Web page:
[06:14:40] <scribe> client use, and therefore the notion is good. But
[06:14:47] <scribe> definitely, you cannot complete this notion, but the notion
[06:14:51] <scribe> is perfect, to have a starting point to continue. NEW SPEAKER:
[06:14:54] <scribe> Well, NEW SPEAKER: Can we agree on that? NEW SPEAKER:
[06:14:58] <scribe> No. I think that, what I believe the circumstances, I think
[06:15:01] <scribe> we pretty much have a clear picture of where we want to go with
[06:15:05] <scribe> this. I think we're agreeing, we want to be able to
[06:15:10] <scribe> connect to SIP U A. To a peer, with some box that
[06:15:12] <scribe> connects it. I think that, I mean, I don't know that I
[06:15:17] <scribe> need to hold a hum. I think that's just plain clear. Do
[06:15:19] <scribe> you want me to hold a hum. NEW SPEAKER: Yes. (Several people
[06:15:22] <scribe> talking.) NEW SPEAKER: We'll do that. Before we,
[06:15:23] <scribe> we'll see whether everybody oh
[06:15:25] <scribe> R agrees with that. I think there's a discussion.
[06:15:30] <scribe> There are people who think absolutely we need something else.
[06:15:33] <scribe> And people are saying, I don't know what that something else would be.
[06:15:36] <scribe> What I'm asking, people who think we need something other
[06:15:40] <scribe> than a SIP U A connected to a peer by some box. NEW SPEAKER: Let's
[06:15:44] <scribe> do the first question. Let's find out those who want standard ones
[06:15:45] <scribe> first. NEW SPEAKER: We'll do that. NEW SPEAKER:
[06:15:48] <scribe> I'd like to have one hum that passes this this presentation. NEW SPEAKER:
[06:15:52] <scribe> Right, right. I understand. NEW SPEAKER: So, but what
[06:15:56] <scribe> happens after that is, if we need something beyond that,
[06:16:00] <scribe> then we need a better, a use case. We need a worked out use
[06:16:03] <scribe> case, what it is you're trying to accomplish, that won't be
[06:16:06] <scribe> accomplished with the other things we agreed to do. NEW SPEAKER:
[06:16:12] <scribe> Right now, everything is fine with SIP. If somebody
[06:16:16] <scribe> wants a client that re assembles a drawing board or movie
[06:16:18] <scribe> camera. NEW SPEAKER: Okay. But if we're going to
[06:16:22] <scribe> cover it with this in karn nation of the charter, get the use case out
[06:16:25] <scribe> there. NEW SPEAKER: Okay. NEW SPEAKER: So,
[06:16:29] <scribe> Spencer asked a reasonable question, Philip brings up the
[06:16:33] <scribe> point, I'd like to have a hum for people who believe that,
[06:16:36] <scribe> as part of the effort that we're doing with this iteration of the
[06:16:40] <scribe> charter, we include the case, the middle piece of the
[06:16:43] <scribe> diagram that's up there. A peer connecting to some box.
[06:16:47] <scribe> It may not be a SIP proxy. Jonathan wants to argue
[06:16:49] <scribe> about exactly what it is, but it's something that
[06:16:55] <scribe> connects to an existing SIP something. Okay. A SIP U A.
[06:16:58] <scribe> Can I have a hum for those in favor of doing that? ( Humming.)
[06:17:04] <scribe> And can I have a hum for people who do not think that is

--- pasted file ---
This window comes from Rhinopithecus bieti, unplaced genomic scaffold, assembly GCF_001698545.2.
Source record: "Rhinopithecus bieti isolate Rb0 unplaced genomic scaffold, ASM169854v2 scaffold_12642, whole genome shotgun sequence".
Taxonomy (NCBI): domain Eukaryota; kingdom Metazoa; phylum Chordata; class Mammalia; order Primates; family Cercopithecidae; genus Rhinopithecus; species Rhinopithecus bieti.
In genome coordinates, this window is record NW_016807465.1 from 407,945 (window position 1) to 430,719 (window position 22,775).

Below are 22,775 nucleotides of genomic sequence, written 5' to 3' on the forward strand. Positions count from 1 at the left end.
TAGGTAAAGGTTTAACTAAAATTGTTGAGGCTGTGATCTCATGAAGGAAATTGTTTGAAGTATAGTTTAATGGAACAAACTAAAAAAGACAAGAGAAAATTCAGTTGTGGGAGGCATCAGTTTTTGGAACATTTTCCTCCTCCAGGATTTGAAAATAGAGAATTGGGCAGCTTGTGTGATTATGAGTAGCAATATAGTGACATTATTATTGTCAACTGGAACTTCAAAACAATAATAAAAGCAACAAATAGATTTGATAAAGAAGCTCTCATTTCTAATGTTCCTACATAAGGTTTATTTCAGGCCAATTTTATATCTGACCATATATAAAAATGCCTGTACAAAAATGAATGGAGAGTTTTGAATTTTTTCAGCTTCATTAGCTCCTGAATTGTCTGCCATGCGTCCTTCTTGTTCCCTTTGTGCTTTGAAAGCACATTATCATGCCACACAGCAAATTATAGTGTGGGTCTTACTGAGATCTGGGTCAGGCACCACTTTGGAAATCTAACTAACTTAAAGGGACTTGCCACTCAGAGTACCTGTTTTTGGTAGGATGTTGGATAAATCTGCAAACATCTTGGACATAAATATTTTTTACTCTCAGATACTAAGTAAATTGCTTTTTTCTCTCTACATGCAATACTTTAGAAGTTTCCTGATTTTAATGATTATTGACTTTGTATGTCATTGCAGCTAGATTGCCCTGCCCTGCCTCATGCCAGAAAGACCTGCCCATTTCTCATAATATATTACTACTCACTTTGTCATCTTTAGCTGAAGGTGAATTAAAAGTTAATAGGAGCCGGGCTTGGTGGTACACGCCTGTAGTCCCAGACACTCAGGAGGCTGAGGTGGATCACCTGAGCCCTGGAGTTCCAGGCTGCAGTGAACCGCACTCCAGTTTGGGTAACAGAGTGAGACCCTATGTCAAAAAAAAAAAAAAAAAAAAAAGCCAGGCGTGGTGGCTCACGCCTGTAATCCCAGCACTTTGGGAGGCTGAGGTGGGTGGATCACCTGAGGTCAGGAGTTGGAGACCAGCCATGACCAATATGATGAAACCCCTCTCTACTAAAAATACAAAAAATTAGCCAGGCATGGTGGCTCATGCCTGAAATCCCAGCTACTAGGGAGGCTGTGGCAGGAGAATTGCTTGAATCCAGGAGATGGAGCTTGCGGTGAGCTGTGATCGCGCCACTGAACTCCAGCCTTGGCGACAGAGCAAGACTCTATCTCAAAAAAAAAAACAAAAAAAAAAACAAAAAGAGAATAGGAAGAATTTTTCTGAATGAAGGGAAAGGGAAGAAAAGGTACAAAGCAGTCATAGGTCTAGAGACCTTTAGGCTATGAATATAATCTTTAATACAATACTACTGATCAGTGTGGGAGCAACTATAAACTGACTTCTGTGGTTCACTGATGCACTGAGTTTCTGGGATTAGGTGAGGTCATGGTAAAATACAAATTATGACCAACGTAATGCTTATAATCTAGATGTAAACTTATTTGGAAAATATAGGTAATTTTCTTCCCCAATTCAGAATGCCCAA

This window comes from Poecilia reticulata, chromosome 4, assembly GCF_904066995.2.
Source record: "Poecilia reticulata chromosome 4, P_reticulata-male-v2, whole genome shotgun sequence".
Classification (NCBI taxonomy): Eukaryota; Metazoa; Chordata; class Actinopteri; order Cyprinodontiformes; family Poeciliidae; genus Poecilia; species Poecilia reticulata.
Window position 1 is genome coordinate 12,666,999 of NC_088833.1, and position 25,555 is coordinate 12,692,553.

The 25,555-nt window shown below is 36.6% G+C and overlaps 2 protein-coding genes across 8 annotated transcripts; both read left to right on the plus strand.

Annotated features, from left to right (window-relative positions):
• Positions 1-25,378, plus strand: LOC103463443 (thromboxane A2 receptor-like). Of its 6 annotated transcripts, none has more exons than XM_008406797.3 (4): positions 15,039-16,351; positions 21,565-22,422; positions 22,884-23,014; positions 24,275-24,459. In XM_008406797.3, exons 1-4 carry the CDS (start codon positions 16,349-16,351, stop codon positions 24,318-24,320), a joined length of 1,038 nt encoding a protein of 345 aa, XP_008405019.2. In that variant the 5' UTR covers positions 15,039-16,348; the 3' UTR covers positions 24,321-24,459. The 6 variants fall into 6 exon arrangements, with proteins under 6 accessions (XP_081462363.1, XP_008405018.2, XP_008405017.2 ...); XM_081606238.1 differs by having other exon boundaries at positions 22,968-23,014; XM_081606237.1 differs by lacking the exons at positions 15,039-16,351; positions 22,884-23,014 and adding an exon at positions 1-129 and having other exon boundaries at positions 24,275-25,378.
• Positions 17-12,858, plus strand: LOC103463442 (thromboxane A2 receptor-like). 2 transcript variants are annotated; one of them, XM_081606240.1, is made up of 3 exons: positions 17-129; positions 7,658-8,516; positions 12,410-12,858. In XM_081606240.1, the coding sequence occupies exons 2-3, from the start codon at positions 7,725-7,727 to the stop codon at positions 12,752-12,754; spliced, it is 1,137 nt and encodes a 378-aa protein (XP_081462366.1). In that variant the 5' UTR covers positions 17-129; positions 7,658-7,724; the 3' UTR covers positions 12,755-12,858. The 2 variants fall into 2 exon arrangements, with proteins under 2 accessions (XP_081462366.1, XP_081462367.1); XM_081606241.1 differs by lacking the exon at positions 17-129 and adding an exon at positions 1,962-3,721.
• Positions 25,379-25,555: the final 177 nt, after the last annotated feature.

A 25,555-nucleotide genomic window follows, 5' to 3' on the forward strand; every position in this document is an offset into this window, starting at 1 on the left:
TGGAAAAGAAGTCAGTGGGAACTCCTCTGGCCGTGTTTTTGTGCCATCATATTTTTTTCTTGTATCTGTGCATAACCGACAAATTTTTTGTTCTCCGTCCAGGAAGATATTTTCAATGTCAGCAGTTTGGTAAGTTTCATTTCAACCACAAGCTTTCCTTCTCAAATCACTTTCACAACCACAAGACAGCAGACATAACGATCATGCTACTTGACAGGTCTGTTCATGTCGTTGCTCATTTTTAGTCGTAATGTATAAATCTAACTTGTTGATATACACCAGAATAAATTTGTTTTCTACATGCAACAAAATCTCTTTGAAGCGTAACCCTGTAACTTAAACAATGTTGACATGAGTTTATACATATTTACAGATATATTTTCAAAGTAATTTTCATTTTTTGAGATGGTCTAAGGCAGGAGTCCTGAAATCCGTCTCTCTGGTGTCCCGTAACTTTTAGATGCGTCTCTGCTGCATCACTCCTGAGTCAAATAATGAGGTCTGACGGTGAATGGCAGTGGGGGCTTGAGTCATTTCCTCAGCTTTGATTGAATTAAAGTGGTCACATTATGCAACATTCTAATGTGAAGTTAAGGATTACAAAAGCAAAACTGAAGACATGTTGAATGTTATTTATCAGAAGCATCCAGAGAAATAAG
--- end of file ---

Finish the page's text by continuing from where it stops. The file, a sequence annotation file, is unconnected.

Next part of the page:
[06:17:06] <scribe> something we ought to be doing here.
[06:17:08] <scribe> ( Silence. ) NEW SPEAKER: All right. So you got
[06:17:10] <scribe> it. Successful hum. NEW SPEAKER: Good job. Thank you.
[06:17:13] <scribe> NEW SPEAKER: Queer going to verify this on the list. NEW SPEAKER:
[06:17:17] <scribe> Absolutely, all decisions like this are taken on the list.
[06:17:20] <scribe> Nothing is definitive coming out of the meeting. It's always
[06:17:22] <scribe> taken to the list. NEW SPEAKER: Cool. Did you want
[06:17:25] <scribe> to do the other one? NEW SPEAKER: What, do you want to go
[06:17:27] <scribe> beyond that? NEW SPEAKER: Yes. NEW SPEAKER: Are
[06:17:29] <scribe> you ready (Several people talking.) NEW SPEAKER: No.
[06:17:32] <scribe> Well. NEW SPEAKER: I want list discussion and/or drafts for
[06:17:34] <scribe> Chicago. We'll hold that discussion in Chicago. NEW SPEAKER:
[06:17:37] <scribe> Sounds fair. NEW SPEAKER: I'd like to have a
[06:17:40] <scribe> hum just to see who should go talk to each other. NEW SPEAKER:
[06:17:43] <scribe> That was, fine. NEW SPEAKER: This is the birds of a
[06:17:46] <scribe> feather discussion. Those who think there are more
[06:17:49] <scribe> interesting things to do raise your hands, other
[06:17:53] <scribe> things to do beyond the SIP connection, raise your hands
[06:17:56] <scribe> just so that other people who are raising their hands
[06:18:00] <scribe> can see who else they should talk to. Raise your hand if you
[06:18:02] <scribe> think there's something else to be done beyond. There's a
[06:18:06] <scribe> whole bunch of hands, everybody recognize whose got
[06:18:06] <scribe> their hands up.
[06:18:11] <scribe> All right. You guys ought to maybe get together and see what you can come up
[06:18:13] <scribe> with. NEW SPEAKER: That would be lovely.
[06:18:20] <scribe> NEW SPEAKER: Okay. I think we're done, unless there
[06:18:27] <scribe> are final topics? We have not much. Thank you very much.
[06:18:30] <scribe> Blue sheets, anybody that did not sign the blue sheets, they're
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[06:19:20] <scribe> both up here. And I have them.